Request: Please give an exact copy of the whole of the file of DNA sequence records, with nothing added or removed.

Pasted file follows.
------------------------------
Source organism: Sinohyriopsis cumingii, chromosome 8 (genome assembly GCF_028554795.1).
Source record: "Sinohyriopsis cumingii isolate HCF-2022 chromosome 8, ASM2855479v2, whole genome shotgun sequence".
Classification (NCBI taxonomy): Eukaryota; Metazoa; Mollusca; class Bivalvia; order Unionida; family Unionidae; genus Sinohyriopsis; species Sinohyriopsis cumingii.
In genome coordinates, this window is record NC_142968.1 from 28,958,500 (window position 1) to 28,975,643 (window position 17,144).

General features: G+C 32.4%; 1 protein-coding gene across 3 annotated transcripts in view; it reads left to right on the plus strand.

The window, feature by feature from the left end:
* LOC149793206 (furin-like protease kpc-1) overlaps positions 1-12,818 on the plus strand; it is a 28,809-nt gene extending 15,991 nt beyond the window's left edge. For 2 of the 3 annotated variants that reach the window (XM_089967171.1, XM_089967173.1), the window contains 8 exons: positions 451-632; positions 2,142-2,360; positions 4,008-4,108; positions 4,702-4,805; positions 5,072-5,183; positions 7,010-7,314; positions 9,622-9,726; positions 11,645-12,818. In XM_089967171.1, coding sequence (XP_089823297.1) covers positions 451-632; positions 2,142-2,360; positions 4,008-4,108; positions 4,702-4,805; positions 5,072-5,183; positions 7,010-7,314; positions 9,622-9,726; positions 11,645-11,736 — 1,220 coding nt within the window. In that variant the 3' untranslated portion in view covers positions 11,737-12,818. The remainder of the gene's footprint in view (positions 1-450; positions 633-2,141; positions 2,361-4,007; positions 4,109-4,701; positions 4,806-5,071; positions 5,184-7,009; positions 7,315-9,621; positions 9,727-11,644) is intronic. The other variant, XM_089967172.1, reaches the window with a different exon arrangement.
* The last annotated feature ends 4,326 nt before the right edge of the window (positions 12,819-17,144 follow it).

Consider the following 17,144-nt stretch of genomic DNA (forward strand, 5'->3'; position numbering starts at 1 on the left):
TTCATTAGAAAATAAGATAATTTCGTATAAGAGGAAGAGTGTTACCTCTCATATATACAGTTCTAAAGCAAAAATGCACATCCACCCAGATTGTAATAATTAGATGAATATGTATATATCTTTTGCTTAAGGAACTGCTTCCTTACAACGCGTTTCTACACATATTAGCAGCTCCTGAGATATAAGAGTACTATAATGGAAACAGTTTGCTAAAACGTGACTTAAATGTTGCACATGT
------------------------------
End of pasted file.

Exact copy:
Source organism: Sinohyriopsis cumingii, chromosome 8 (genome assembly GCF_028554795.1).
Source record: "Sinohyriopsis cumingii isolate HCF-2022 chromosome 8, ASM2855479v2, whole genome shotgun sequence".
Classification (NCBI taxonomy): Eukaryota; Metazoa; Mollusca; class Bivalvia; order Unionida; family Unionidae; genus Sinohyriopsis; species Sinohyriopsis cumingii.
In genome coordinates, this window is record NC_142968.1 from 28,958,500 (window position 1) to 28,975,643 (window position 17,144).

General features: G+C 32.4%; 1 protein-coding gene across 3 annotated transcripts in view; it reads left to right on the plus strand.

The window, feature by feature from the left end:
* LOC149793206 (furin-like protease kpc-1) overlaps positions 1-12,818 on the plus strand; it is a 28,809-nt gene extending 15,991 nt beyond the window's left edge. For 2 of the 3 annotated variants that reach the window (XM_089967171.1, XM_089967173.1), the window contains 8 exons: positions 451-632; positions 2,142-2,360; positions 4,008-4,108; positions 4,702-4,805; positions 5,072-5,183; positions 7,010-7,314; positions 9,622-9,726; positions 11,645-12,818. In XM_089967171.1, coding sequence (XP_089823297.1) covers positions 451-632; positions 2,142-2,360; positions 4,008-4,108; positions 4,702-4,805; positions 5,072-5,183; positions 7,010-7,314; positions 9,622-9,726; positions 11,645-11,736 — 1,220 coding nt within the window. In that variant the 3' untranslated portion in view covers positions 11,737-12,818. The remainder of the gene's footprint in view (positions 1-450; positions 633-2,141; positions 2,361-4,007; positions 4,109-4,701; positions 4,806-5,071; positions 5,184-7,009; positions 7,315-9,621; positions 9,727-11,644) is intronic. The other variant, XM_089967172.1, reaches the window with a different exon arrangement.
* The last annotated feature ends 4,326 nt before the right edge of the window (positions 12,819-17,144 follow it).

Consider the following 17,144-nt stretch of genomic DNA (forward strand, 5'->3'; position numbering starts at 1 on the left):
TTCATTAGAAAATAAGATAATTTCGTATAAGAGGAAGAGTGTTACCTCTCATATATACAGTTCTAAAGCAAAAATGCACATCCACCCAGATTGTAATAATTAGATGAATATGTATATATCTTTTGCTTAAGGAACTGCTTCCTTACAACGCGTTTCTACACATATTAGCAGCTCCTGAGATATAAGAGTACTATAATGGAAACAGTTTGCTAAAACGTGACTTAAATGTTGCACATGT